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Why be moral?


To: Howard D.
From: Geoffrey Klempner
Subject: Why be moral?
Date: 4 February 2002 14:14

Dear Howard,

Thank you for your e-mail of 23 January, with your second essay for the Introduction to Philosophy program, in response to the question, 'Why be moral?'

I found your essay on scepticism very helpful in stimulating my own ideas. A week ago last Friday, I gave my talk at University College School on the topic 'Sceptical Arguments'. A revised version of the handout can be found on the Glass House Philosopher site, at:

By pure coincidence, my next assignment is a paper for the Shap Conference towards the end of February, which this year is looking at the question, 'Is Morality an Illusion?'

The title of my as yet unwritten paper is 'In Pursuit of the Amoralist'.

Why be moral?

It is not a bad idea to start off, as you do in Part I, defining what it is to 'be' moral. You say, being moral involves certain thoughts, certain actions and certain feelings. An individual can have a 'morality' or set of moral beliefs and so can a community.

The obvious problem with this is that it would serve just as well for a definition of immorality. What *is* the moral, as opposed to the immoral, thing to think, do or feel? To be 'moral' cannot mean merely to accord with a given code of conduct, without any reference to the content or purpose of that code.

If you say that the purpose of a moral code is to enable society to function effectively, then you have still not distinguished a moral code from Conan the Warrior's "Destroy your enemy. Watch them flee before you. And hear the wailing of the women!"

This takes us to the second Part of your essay.

Different moral philosophies have addressed the question, Why be moral? and also the question, What is the morally best action in a given set of circumstances? Now these are two different questions. If we are looking for a reason to persuade us to be moral rather than immoral, then we want to be told, not only that this action rather than that action would be the "moral" thing to do, but also why we should choose the moral, or more moral option, so defined, from the two alternatives.

Arguably, the 'natural law' theory and 'categorical imperative' theories do offer a rational argument why one should choose the moral option. However, in your essay you give little indication in either case of how the argument against the moral sceptic would go, or what it would appeal to. The third theory, utilitarianism, was notoriously defended by Mill on the grounds that each of us seeks our own happiness, 'therefore, each should seek the happiness of all'. In defence of Mill's essay, 'On Utilitarianism', it could be said that he is only concerned with how one decides what is the moral thing to do, assuming that the reader already has a stake in morality.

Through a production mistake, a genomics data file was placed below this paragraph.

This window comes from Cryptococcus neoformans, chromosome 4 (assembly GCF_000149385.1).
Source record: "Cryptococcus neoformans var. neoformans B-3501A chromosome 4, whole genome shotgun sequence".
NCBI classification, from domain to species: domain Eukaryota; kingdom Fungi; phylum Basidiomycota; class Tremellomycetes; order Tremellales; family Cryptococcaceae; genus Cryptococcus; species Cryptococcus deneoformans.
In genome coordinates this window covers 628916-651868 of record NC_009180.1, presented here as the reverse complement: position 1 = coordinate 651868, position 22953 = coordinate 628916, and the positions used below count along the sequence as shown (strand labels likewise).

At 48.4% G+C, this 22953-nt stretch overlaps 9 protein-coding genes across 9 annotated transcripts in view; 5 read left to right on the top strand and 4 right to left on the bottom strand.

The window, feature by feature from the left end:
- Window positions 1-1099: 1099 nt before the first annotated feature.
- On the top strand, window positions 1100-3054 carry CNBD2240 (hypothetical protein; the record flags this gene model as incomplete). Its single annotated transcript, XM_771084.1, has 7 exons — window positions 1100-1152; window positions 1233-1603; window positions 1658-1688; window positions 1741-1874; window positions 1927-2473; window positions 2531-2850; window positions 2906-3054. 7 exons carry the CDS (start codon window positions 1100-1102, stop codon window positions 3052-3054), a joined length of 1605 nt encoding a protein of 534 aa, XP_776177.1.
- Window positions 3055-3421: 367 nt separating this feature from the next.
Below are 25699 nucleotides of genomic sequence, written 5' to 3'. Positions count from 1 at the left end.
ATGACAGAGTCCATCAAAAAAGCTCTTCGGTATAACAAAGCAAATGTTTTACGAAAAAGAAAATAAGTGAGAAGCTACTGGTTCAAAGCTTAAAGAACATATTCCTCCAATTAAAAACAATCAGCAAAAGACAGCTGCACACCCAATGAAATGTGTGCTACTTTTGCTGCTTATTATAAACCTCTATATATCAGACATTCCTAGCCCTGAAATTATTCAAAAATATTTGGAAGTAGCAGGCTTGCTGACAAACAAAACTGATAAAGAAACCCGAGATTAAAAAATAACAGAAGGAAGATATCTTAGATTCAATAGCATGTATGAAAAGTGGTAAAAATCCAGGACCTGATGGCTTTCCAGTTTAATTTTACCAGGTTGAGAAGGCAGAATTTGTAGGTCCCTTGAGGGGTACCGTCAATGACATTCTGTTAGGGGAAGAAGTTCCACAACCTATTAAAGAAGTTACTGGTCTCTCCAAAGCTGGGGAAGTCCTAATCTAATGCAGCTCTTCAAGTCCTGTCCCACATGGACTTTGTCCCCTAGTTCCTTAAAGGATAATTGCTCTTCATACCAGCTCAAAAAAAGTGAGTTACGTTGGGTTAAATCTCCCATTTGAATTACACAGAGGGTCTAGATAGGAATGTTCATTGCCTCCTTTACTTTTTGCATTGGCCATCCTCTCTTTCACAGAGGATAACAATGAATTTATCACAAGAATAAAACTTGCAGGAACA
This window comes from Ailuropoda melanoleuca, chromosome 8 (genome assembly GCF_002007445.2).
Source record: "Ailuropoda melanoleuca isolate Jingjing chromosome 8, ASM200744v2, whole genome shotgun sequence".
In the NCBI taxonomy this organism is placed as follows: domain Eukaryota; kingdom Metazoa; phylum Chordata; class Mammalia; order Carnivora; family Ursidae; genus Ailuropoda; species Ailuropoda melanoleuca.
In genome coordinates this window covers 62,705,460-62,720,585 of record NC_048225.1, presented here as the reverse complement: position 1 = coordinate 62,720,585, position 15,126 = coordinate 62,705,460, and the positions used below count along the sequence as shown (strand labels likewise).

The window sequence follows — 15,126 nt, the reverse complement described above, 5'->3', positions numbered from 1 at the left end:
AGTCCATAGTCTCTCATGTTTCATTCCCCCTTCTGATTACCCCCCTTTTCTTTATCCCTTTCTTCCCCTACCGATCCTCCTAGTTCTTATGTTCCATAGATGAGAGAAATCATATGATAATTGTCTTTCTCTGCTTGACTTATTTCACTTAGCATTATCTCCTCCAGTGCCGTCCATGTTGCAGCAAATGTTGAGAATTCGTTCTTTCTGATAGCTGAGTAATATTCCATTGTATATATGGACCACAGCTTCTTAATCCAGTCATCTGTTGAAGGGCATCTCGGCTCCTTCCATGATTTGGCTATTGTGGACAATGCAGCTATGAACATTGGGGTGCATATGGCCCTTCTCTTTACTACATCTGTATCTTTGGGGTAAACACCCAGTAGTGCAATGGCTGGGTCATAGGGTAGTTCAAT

So where do we go from here?

I do accept that ethics is 'situational' in the strong sense that each of us, on each occasion, has to decide the morally right action taking everything into account. So there will be, as you say, occasions when the morally right thing to do is go against the moral views of the community. But this begs the question of what principle decides 'right' or 'wrong' here.

I also believe that it is not acceptable to say that morality is a ultimately matter of subjective attitude or free choice, which cannot be given any deeper foundation.

In other words I disagree with Kant about the role of moral laws. It is impossible to formulate moral laws, because each situation is unique. But I agree that morality must have a logical basis in the nature of rationality itself, so that failure to recognize the claims of morality is a failure of rationality, and not just an example of having attitudes that differ from the attitudes 'we' happen to hold.

In the Moral Philosophy program, I propose the following principle as definitive of morality: "Every individual counts for something and not nothing". In other words, whether we take another individual's interests into account when we act does not depend on how we happen to feel about that individual, but simply and purely on the fact that as an individual they are an 'end in themself' in Kant's terms. A warrior or Nazi code that said, "Some individuals count for something, while others do not" would not qualify as a morality by this definition.

The question is how one proves this. It is impossible in a relatively small space to justice to the argument against the amoralist. The idea is that the amoralist assumes something - that there is such a thing as a factual judgement's being true or false - which they have no right to assume if they also adopt the principle, "Only my needs count."

The second step involves showing why it is irrational to allow some people to "count" and not others. There is no legitimate basis, I argue, for making such a momentous distinction.

It follows that moral scepticism entails scepticism about the very existence of truth as such. All that remains for the amoralist is their own private 'dream'.

- Wish me luck!

All the best,